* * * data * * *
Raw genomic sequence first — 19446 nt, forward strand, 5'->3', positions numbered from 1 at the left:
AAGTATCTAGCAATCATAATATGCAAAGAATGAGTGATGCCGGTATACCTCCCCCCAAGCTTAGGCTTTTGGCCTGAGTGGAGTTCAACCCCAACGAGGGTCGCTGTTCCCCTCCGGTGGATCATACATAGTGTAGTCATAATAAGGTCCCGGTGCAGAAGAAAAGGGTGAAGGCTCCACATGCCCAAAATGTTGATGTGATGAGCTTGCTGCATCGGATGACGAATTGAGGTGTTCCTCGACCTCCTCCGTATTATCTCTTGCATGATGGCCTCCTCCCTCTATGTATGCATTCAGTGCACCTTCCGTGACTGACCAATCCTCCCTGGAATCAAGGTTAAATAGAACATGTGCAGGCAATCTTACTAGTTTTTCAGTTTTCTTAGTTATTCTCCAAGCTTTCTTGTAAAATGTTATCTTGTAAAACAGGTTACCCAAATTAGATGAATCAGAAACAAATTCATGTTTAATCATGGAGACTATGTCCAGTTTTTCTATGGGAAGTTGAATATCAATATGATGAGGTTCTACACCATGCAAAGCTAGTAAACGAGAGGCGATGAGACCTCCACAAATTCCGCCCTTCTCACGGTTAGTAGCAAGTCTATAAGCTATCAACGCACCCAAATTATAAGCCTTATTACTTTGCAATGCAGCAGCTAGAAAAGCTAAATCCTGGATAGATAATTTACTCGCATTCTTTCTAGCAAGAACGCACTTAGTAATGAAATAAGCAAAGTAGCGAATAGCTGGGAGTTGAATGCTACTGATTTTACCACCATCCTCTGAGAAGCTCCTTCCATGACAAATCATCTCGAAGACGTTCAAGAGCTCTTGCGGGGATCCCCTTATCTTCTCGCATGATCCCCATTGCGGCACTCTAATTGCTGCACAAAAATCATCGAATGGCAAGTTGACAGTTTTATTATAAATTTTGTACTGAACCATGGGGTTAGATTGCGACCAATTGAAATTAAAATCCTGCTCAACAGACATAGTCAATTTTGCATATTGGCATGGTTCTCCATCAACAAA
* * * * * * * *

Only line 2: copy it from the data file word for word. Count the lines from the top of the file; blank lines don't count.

AAGTATCTAGCAATCATAATATGCAAAGAATGAGTGATGCCGGTATACCTCCCCCCAAGCTTAGGCTTTTGGCCTGAGTGGAGTTCAACCCCAACGAGGGTCGCTGTTCCCCTCCGGTGGATCATACATAGTGTAGTCATAATAAGGTCCCGGTGCAGAAGAAAAGGGTGAAGGCTCCACATGCCCAAAATGTTGATGTGATGAGCTTGCTGCATCGGATGACGAATTGAGGTGTTCCTCGACCTCCTCCGTATTATCTCTTGCATGATGGCCTCCTCCCTCTATGTATGCATTCAGTGCACCTTCCGTGACTGACCAATCCTCCCTGGAATCAAGGTTAAATAGAACATGTGCAGGCAATCTTACTAGTTTTTCAGTTTTCTTAGTTATTCTCCAAGCTTTCTTGTAAAATGTTATCTTGTAAAACAGGTTACCCAAATTAGATGAATCAGAAACAAATTCATGTTTAATCATGGAGACTATGTCCAGTTTTTCTATGGGAAGTTGAATATCAATATGATGAGGTTCTACACCATGCAAAGCTAGTAAACGAGAGGCGATGAGACCTCCACAAATTCCGCCCTTCTCACGGTTAGTAGCAAGTCTATAAGCTATCAACGCACCCAAATTATAAGCCTTATTACTTTGCAATGCAGCAGCTAGAAAAGCTAAATCCTGGATAGATAATTTACTCGCATTCTTTCTAGCAAGAACGCACTTAGTAATGAAATAAGCAAAGTAGCGAATAGCTGGGAGTTGAATGCTACTGATTTTACCACCATCCTCTGAGAAGCTCCTTCCATGACAAATCATCTCGAAGACGTTCAAGAGCTCTTGCGGGGATCCCCTTATCTTCTCGCATGATCCCCATTGCGGCACTCTAATTGCTGCACAAAAATCATCGAATGGCAAGTTGACAGTTTTATTATAAATTTTGTACTGAACCATGGGGTTAGATTGCGACCAATTGAAATTAAAATCCTGCTCAACAGACATAGTCAATTTTGCATATTGGCATGGTTCTCCATCAACAAA